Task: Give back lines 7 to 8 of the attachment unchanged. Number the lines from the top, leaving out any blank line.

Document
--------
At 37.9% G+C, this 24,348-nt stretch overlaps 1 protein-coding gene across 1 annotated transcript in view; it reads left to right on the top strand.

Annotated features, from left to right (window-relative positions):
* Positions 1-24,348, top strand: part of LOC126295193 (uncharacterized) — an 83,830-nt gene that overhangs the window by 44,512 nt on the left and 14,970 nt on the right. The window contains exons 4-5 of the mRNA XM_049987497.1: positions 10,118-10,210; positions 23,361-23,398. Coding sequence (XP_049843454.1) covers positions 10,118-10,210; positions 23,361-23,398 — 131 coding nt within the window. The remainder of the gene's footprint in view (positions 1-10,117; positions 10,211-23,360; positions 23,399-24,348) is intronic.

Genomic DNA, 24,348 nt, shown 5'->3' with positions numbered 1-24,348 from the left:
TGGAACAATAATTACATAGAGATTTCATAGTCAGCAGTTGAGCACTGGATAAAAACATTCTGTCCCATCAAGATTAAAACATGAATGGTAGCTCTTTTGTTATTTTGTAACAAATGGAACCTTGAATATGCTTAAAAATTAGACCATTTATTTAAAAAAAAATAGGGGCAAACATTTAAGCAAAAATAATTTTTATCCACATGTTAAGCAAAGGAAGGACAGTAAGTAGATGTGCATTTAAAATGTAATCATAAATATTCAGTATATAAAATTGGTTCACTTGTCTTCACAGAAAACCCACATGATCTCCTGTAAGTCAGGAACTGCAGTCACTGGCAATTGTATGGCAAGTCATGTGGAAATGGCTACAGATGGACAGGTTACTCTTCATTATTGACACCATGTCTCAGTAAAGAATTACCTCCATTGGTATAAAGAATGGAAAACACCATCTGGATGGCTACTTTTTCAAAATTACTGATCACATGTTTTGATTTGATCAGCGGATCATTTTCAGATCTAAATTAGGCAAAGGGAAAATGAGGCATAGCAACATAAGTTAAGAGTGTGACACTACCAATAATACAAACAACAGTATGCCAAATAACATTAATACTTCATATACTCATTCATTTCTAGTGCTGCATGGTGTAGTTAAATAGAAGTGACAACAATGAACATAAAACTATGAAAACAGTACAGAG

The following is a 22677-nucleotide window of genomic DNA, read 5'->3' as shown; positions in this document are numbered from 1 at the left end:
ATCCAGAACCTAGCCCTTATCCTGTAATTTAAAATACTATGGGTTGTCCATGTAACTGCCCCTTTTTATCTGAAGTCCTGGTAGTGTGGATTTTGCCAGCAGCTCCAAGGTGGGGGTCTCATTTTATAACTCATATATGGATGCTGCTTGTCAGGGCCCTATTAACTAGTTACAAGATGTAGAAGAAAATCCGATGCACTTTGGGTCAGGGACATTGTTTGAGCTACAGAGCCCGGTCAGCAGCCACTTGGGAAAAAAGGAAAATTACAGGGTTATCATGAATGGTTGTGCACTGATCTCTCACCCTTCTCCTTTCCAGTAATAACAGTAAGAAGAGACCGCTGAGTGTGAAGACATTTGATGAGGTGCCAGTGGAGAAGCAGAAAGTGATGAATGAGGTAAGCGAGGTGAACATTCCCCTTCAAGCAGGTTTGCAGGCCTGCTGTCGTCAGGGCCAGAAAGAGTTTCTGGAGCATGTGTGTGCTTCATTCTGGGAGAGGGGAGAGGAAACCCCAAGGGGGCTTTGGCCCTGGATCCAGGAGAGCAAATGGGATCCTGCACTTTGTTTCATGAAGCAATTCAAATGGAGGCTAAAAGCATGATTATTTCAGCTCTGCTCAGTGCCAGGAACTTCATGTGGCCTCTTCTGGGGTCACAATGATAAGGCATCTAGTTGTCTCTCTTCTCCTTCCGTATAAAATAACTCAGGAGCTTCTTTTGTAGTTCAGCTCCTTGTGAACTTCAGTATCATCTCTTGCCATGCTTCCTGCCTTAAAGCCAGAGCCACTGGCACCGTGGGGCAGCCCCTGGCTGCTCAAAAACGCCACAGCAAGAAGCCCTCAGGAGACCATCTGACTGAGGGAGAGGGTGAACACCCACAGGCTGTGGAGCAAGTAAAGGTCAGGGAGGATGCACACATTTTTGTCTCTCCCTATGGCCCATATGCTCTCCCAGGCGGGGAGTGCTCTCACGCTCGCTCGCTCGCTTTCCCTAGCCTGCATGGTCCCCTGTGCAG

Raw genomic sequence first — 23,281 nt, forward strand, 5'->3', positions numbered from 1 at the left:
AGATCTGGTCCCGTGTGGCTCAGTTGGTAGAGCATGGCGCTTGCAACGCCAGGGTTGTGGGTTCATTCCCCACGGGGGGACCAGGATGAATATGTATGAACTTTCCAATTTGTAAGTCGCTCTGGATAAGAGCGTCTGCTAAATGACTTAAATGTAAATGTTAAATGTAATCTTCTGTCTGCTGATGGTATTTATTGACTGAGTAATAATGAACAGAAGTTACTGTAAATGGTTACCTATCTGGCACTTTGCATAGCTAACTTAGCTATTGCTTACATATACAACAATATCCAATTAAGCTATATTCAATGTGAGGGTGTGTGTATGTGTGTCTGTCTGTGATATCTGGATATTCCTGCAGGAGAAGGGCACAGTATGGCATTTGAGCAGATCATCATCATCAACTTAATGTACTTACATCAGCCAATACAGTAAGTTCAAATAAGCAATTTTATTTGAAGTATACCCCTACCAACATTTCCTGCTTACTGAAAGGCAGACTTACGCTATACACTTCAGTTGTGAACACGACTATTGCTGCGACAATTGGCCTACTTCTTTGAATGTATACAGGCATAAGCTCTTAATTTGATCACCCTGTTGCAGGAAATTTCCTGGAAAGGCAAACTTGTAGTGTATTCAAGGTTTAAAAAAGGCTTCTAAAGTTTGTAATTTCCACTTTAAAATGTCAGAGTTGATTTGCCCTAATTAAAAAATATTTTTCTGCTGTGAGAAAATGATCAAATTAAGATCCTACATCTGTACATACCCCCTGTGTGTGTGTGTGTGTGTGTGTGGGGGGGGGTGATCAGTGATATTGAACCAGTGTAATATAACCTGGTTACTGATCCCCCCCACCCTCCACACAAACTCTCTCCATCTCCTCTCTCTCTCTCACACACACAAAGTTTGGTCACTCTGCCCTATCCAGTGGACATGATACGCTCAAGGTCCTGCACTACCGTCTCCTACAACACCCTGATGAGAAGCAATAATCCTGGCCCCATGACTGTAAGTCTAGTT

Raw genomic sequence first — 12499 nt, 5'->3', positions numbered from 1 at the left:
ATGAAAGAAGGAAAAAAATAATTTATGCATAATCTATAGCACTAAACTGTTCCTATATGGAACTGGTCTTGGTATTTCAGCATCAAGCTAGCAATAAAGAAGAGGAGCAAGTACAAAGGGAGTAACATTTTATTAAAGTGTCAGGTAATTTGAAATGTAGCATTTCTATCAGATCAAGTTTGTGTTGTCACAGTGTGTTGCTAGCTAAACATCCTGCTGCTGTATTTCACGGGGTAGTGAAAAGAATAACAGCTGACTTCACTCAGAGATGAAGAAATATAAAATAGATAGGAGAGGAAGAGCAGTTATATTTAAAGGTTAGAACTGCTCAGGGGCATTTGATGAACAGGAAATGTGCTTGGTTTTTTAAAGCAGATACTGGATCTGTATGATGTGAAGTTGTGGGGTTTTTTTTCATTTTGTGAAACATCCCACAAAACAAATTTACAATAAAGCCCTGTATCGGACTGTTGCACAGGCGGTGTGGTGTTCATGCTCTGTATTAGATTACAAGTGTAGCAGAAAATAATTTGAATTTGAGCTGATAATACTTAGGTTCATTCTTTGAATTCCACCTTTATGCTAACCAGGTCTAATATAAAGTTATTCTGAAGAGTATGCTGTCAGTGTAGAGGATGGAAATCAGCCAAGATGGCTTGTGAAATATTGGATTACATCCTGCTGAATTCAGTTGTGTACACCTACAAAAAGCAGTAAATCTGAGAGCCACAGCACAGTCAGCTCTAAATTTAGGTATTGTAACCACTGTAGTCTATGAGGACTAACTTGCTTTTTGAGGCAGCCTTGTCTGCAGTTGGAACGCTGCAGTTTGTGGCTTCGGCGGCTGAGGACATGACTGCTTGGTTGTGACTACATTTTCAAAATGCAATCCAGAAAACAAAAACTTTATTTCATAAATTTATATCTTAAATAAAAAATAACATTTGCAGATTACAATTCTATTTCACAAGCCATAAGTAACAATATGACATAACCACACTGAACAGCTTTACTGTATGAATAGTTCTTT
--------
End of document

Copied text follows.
ATCCAGAACCTAGCCCTTATCCTGTAATTTAAAATACTATGGGTTGTCCATGTAACTGCCCCTTTTTATCTGAAGTCCTGGTAGTGTGGATTTTGCCAGCAGCTCCAAGGTGGGGGTCTCATTTTATAACTCATATATGGATGCTGCTTGTCAGGGCCCTATTAACTAGTTACAAGATGTAGAAGAAAATCCGATGCACTTTGGGTCAGGGACATTGTTTGAGCTACAGAGCCCGGTCAGCAGCCACTTGGGAAAAAAGGAAAATTACAGGGTTATCATGAATGGTTGTGCACTGATCTCTCACCCTTCTCCTTTCCAGTAATAACAGTAAGAAGAGACCGCTGAGTGTGAAGACATTTGATGAGGTGCCAGTGGAGAAGCAGAAAGTGATGAATGAGGTAAGCGAGGTGAACATTCCCCTTCAAGCAGGTTTGCAGGCCTGCTGTCGTCAGGGCCAGAAAGAGTTTCTGGAGCATGTGTGTGCTTCATTCTGGGAGAGGGGAGAGGAAACCCCAAGGGGGCTTTGGCCCTGGATCCAGGAGAGCAAATGGGATCCTGCACTTTGTTTCATGAAGCAATTCAAATGGAGGCTAAAAGCATGATTATTTCAGCTCTGCTCAGTGCCAGGAACTTCATGTGGCCTCTTCTGGGGTCACAATGATAAGGCATCTAGTTGTCTCTCTTCTCCTTCCGTATAAAATAACTCAGGAGCTTCTTTTGTAGTTCAGCTCCTTGTGAACTTCAGTATCATCTCTTGCCATGCTTCCTGCCTTAAAGCCAGAGCCACTGGCACCGTGGGGCAGCCCCTGGCTGCTCAAAAACGCCACAGCAAGAAGCCCTCAGGAGACCATCTGACTGAGGGAGAGGGTGAACACCCACAGGCTGTGGAGCAAGTAAAGGTCAGGGAGGATGCACACATTTTTGTCTCTCCCTATGGCCCATATGCTCTCCCAGGCGGGGAGTGCTCTCACGCTCGCTCGCTCGCTTTCCCTAGCCTGCATGGTCCCCTGTGCAG

Raw genomic sequence first — 23,281 nt, forward strand, 5'->3', positions numbered from 1 at the left: